• WordNet 3.6
    • n bullfinch common European finch mostly black and white with red throat and breast
    • n Bullfinch United States architect who designed the Capitol Building in Washington which served as a model for state capitols throughout the United States (1763-1844)
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Webster's Revised Unabridged Dictionary
    • n Bullfinch (Zoöl) A bird of the genus Pyrrhula and other related genera, especially the Pyrrhula vulgarisorPyrrhula rubicilla, a bird of Europe allied to the grosbeak, having the breast, cheeks, and neck, red.☞ As a cage bird it is highly valued for its remarkable power of learning to whistle correctly various musical airs.
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Century Dictionary and Cyclopedia
    • n bullfinch A very common oscine passerine bird of Europe, Pyrrhula vulgaris; a kind of finch of the family Fringillidæ, with a very short, stout, turgid bill, which, like the crown, is black, and a body bluish above, and, in the male, tile-red below: a favorite cage-bird, easily taught to sing a variety of notes. The name is extended to other species of the same genus, and also to those of some related genera.
    • n bullfinch In England, a strong fence, or a hedge allowed to grow high enough to impede hunters, and much used as a test of skill in steeplechasing.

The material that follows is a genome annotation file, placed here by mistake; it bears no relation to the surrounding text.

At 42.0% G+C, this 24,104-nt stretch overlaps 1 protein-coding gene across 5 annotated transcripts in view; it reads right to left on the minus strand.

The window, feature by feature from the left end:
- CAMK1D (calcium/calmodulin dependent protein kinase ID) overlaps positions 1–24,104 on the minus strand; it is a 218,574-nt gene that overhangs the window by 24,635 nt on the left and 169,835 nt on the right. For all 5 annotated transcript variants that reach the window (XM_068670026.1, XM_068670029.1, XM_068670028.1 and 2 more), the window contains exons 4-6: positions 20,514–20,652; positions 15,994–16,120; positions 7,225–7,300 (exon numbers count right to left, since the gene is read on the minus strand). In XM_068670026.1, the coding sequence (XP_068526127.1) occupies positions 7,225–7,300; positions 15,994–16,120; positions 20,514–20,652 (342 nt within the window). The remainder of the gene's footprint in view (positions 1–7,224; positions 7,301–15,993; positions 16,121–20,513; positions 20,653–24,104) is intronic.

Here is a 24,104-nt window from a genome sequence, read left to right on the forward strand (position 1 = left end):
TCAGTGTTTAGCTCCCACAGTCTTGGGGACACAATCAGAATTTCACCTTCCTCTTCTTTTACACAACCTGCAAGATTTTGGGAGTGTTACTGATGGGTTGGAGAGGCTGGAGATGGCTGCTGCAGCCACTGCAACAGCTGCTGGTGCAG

• n bullfinch This name is applied locally to many very different birds, as the pine-grosbeak, Pinicola enueleator; the house-finch, Carpodacus mexicanus frontalis; the black-breasted plover, Charadrius squatarola; the goldeneye Glaucionetta clangula americana; etc.
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In literature:

Training young bullfinches to sing tunes.
"The Captain's Bunk" by M. B. Manwell
Our new neighbor's name is Bullfinch and he's a retired college professor.
"Jerry's Charge Account" by Hazel Hutchins Wilson
The old ladies were as gaily dressed as bullfinches in spring-time.
"Recollections of a Tour Made in Scotland A.D. 1803" by Dorothy Wordsworth
BULLFINCH, breeding in captivity, ii.
"The Variation of Animals and Plants Under Domestication, Volume II (of 2)" by Charles Darwin
It may happen that at feeding or cleaning-out time a cock bullfinch, or some valued bird, will slip out and escape.
"Harper's Young People, May 25, 1880" by Various
He sang much more sweetly and softly than most larks, and was a dear little bird, almost as tame as my pet bullfinch.
"The Last Voyage" by Lady (Annie Allnutt) Brassey
B stands for Bullfinch, and Billy, and Ball.
"Rhymes Old and New" by M.E.S. Wright
So the Bull went on tossing and goring all that came within reach; and now he would have nothing to say to the poor little Bullfinch.
"The Talking Thrush" by William Crooke
No bird is so fond of sitting on its owner's shoulder as the bullfinch can be.
"What Shall We Do Now?: Five Hundred Games and Pastimes" by Dorothy Canfield Fisher
The house-sparrow and the bullfinch are the chief, but not the only, enemies.
"The Book of Pears and Plums" by Edward Bartrum

In poetry:

"Am I a bullfinch,
To sing
Day in and day out?"
- "Even if you can't,
My bird, sing!
"Conversation With A Genius" by Marina Ivanova Tsvetaeva
The songster thrush, the blackbird mellow,
The black-capp'd bullfinch, dear bright fellow,
There build, and brood, and warble clearly;
They haunt and love the hawthorn dearly.
"The May Flower" by Janet Hamilton
I took them a burster, nor eased her nor nursed her
Until the Black Bullfinch led into the plough,
And through the strong bramble we bored with a scramble —
My cap was knock'd off by the hazel-tree bough.
"How We Beat The Favourite" by Adam Lindsay Gordon

In news:

Eleroo & The Brahma Bullfinch .
Eurasian bullfinch (Pyrrhula pyrrhula) Credit: Geli via Wikimedia Commons.